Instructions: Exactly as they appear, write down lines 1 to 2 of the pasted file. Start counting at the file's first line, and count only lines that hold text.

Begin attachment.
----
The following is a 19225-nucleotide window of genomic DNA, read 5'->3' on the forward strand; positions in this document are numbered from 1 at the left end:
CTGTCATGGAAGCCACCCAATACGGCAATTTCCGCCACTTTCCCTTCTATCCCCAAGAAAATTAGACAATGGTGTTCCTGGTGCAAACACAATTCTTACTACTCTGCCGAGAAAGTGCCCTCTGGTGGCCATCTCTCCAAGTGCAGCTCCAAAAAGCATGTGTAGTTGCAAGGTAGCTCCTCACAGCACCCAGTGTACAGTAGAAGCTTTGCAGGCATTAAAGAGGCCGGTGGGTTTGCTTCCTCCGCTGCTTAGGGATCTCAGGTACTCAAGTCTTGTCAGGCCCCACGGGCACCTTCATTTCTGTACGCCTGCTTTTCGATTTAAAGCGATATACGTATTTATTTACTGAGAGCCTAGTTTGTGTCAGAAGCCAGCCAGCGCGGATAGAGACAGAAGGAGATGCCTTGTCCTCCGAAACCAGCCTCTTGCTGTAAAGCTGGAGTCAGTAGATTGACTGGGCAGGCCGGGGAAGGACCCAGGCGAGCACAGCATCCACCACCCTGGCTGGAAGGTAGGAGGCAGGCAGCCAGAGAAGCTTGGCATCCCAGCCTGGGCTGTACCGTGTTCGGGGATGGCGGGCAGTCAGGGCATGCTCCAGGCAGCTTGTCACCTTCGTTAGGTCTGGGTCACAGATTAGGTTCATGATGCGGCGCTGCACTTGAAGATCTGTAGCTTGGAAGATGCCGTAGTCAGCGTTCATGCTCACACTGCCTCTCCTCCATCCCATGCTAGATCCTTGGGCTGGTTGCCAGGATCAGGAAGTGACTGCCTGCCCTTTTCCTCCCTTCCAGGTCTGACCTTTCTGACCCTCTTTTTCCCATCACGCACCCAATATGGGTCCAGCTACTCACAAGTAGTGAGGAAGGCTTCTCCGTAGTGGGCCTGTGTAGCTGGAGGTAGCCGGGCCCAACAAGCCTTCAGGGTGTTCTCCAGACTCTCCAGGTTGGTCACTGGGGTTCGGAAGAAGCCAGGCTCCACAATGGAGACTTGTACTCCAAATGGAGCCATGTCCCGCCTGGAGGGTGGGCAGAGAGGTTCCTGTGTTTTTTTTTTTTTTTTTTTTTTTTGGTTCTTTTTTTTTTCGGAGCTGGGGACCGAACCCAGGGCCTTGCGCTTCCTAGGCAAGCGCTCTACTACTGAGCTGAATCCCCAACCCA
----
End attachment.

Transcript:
The following is a 19225-nucleotide window of genomic DNA, read 5'->3' on the forward strand; positions in this document are numbered from 1 at the left end:
CTGTCATGGAAGCCACCCAATACGGCAATTTCCGCCACTTTCCCTTCTATCCCCAAGAAAATTAGACAATGGTGTTCCTGGTGCAAACACAATTCTTACTACTCTGCCGAGAAAGTGCCCTCTGGTGGCCATCTCTCCAAGTGCAGCTCCAAAAAGCATGTGTAGTTGCAAGGTAGCTCCTCACAGCACCCAGTGTACAGTAGAAGCTTTGCAGGCATTAAAGAGGCCGGTGGGTTTGCTTCCTCCGCTGCTTAGGGATCTCAGGTACTCAAGTCTTGTCAGGCCCCACGGGCACCTTCATTTCTGTACGCCTGCTTTTCGATTTAAAGCGATATACGTATTTATTTACTGAGAGCCTAGTTTGTGTCAGAAGCCAGCCAGCGCGGATAGAGACAGAAGGAGATGCCTTGTCCTCCGAAACCAGCCTCTTGCTGTAAAGCTGGAGTCAGTAGATTGACTGGGCAGGCCGGGGAAGGACCCAGGCGAGCACAGCATCCACCACCCTGGCTGGAAGGTAGGAGGCAGGCAGCCAGAGAAGCTTGGCATCCCAGCCTGGGCTGTACCGTGTTCGGGGATGGCGGGCAGTCAGGGCATGCTCCAGGCAGCTTGTCACCTTCGTTAGGTCTGGGTCACAGATTAGGTTCATGATGCGGCGCTGCACTTGAAGATCTGTAGCTTGGAAGATGCCGTAGTCAGCGTTCATGCTCACACTGCCTCTCCTCCATCCCATGCTAGATCCTTGGGCTGGTTGCCAGGATCAGGAAGTGACTGCCTGCCCTTTTCCTCCCTTCCAGGTCTGACCTTTCTGACCCTCTTTTTCCCATCACGCACCCAATATGGGTCCAGCTACTCACAAGTAGTGAGGAAGGCTTCTCCGTAGTGGGCCTGTGTAGCTGGAGGTAGCCGGGCCCAACAAGCCTTCAGGGTGTTCTCCAGACTCTCCAGGTTGGTCACTGGGGTTCGGAAGAAGCCAGGCTCCACAATGGAGACTTGTACTCCAAATGGAGCCATGTCCCGCCTGGAGGGTGGGCAGAGAGGTTCCTGTGTTTTTTTTTTTTTTTTTTTTTTTTGGTTCTTTTTTTTTTCGGAGCTGGGGACCGAACCCAGGGCCTTGCGCTTCCTAGGCAAGCGCTCTACTACTGAGCTGAATCCCCAACCCA